So how was it for you?

Published on 1st November 2021
Author George Dodds

I’ve been a Newcastle United fan for over five decades which should mean that nothing surprises me.

Certainly not that one of the least culturally diverse fanbases in European football should wildly celebrate being handed over to owners with a provenance far from their beliefs.

Nor that the new majority shareholder, Crown Prince Mohammed bin Salman, is, at the very least by strong circumstantial evidence, linked to human rights’ abuse and the murder of journalist Jamal Khashoggi.

Nor those fans – at least those who gurn for the cameras outside St James’s Park – should celebrate the takeover by donning tea towels and makeshift thawb and bisht while necking cans of bozo strength Tennent’s.

Certainly not that such a contentious takeover should sail through football’s “fit and proper persons test”.

Rumour has it the questioning went along the lines of:

“Do you have lots of money?”

“With the exception of Paddy Molloney, Micho Russell or Andrea Corr have you ever been exposed to whistle blowers?

“Have you ever been really, really, really naughty?”

“Are you really loaded?”

Four yesses entitle the applicants to announce their official takeover using the following boilerplate pro-forma press release template (change names as required).

“After due deliberation, while there may be some areas of minor concern, we find no reason that the members of the consortium bidding to take over Sunderland AFC will prove to be fit and proper owners of an English association football club.

“As a result, we today approve the transfer of ownership of this hysterical (sic) club to FDB Investments and welcome General Franco, Herr Hitler, Senor Mussolini, General Pinochet and Juan Peron to English football.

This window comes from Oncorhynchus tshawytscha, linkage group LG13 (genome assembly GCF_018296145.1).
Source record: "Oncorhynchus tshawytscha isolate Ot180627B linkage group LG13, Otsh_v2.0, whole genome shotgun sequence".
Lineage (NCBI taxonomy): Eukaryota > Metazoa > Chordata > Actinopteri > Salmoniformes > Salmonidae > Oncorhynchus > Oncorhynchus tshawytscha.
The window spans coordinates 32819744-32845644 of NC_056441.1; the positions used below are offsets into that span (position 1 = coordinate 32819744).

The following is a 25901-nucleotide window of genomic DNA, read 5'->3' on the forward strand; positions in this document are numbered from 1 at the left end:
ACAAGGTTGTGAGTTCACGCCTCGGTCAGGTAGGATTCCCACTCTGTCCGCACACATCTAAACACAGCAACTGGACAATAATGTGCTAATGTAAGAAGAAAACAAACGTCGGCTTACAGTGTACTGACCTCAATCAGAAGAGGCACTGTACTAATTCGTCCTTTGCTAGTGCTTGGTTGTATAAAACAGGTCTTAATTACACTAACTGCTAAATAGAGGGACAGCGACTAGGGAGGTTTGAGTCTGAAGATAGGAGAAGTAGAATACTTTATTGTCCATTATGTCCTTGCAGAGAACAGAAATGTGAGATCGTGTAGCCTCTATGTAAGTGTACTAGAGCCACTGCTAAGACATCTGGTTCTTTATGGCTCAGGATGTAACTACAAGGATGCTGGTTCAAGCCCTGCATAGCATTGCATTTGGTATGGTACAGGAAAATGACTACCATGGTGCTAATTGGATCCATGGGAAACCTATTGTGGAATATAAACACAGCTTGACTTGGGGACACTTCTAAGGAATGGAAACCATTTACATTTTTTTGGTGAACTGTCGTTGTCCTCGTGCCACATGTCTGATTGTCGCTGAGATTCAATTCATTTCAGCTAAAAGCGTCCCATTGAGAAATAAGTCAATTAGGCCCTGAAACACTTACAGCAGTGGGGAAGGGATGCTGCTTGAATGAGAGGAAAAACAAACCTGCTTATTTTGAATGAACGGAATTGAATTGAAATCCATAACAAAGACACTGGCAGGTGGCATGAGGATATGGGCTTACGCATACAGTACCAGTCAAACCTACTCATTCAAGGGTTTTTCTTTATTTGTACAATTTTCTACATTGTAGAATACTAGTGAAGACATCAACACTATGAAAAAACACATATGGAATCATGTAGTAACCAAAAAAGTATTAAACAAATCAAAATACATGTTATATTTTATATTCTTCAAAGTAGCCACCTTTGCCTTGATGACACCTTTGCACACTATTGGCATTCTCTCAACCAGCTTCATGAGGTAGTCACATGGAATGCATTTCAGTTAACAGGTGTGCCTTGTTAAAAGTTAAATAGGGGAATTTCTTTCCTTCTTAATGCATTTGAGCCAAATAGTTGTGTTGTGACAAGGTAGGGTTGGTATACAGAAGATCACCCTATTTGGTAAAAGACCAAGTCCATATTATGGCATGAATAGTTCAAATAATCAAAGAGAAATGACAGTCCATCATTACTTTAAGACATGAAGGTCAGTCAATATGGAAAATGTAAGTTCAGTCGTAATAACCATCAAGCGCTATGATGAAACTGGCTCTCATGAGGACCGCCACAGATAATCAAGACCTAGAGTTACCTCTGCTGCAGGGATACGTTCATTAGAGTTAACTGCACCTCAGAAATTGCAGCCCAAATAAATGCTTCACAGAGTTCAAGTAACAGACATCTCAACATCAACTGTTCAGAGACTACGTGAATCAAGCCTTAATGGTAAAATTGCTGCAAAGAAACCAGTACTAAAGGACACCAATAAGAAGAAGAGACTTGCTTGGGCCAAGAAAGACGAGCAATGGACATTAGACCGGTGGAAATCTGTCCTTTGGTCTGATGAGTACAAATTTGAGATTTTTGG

“We are especially reassured that the day-to-day financial running of the club will be overseen by Fred Goodwin and Nick Leeson.

“The transfer of funds has been delayed due to the death of Al Barbari Sugabora in a tragic Nigerian road crash. However, we have assurances from his daughter Miss Honeysuckle Abimbo that the money was deposited in an account in a neighbouring African country hours before the accident and will be made available as soon as we wire her our bank details.

“Furthermore, the league has been promised a ‘thank-you’ payment of $4.6 million for facilitating the transfer of funds which it plans to reinvest in a new pre-season tournament.

“More details of the Scammedbynigerians Cup to follow.”

But that’s football’s problem.

What I can’t decide is whether the 2021 British speedway season was a success or not.

Or if it will ever be completed as Glasgow and Poole battle to come up with more and more obscure ways to ensure that the Play-off Final will not be raced before December.

We are waiting on the league’s self-proclaimed “glamour teams” to wrap it all up.

Which they, to date, haven’t.

I remember Mildenhall clinching a league title on a freezing cold November Sunday morning back in 1979 but that was because Scunthorpe’s newly built AshbyVille Stadium had been closed by the authorities on safety grounds for much of the season.

The dilatory approach to the Championship play-offs took the edge off the feel-good factor generated by the epic Premiership play-off final and Great Britain’s Speedway of Nations win.

Both events are proof that there is life in British speedway and, given a reason to, there are still plenty willing to pay good money to be entertained by our great sport.

Still more who seem to feel an entitlement to pay nowt, watch from their armchair and whinge like buggery about everything but – as the dyslexic, one-eyed Guardian proofreader once told me: Pothing’s nerfect.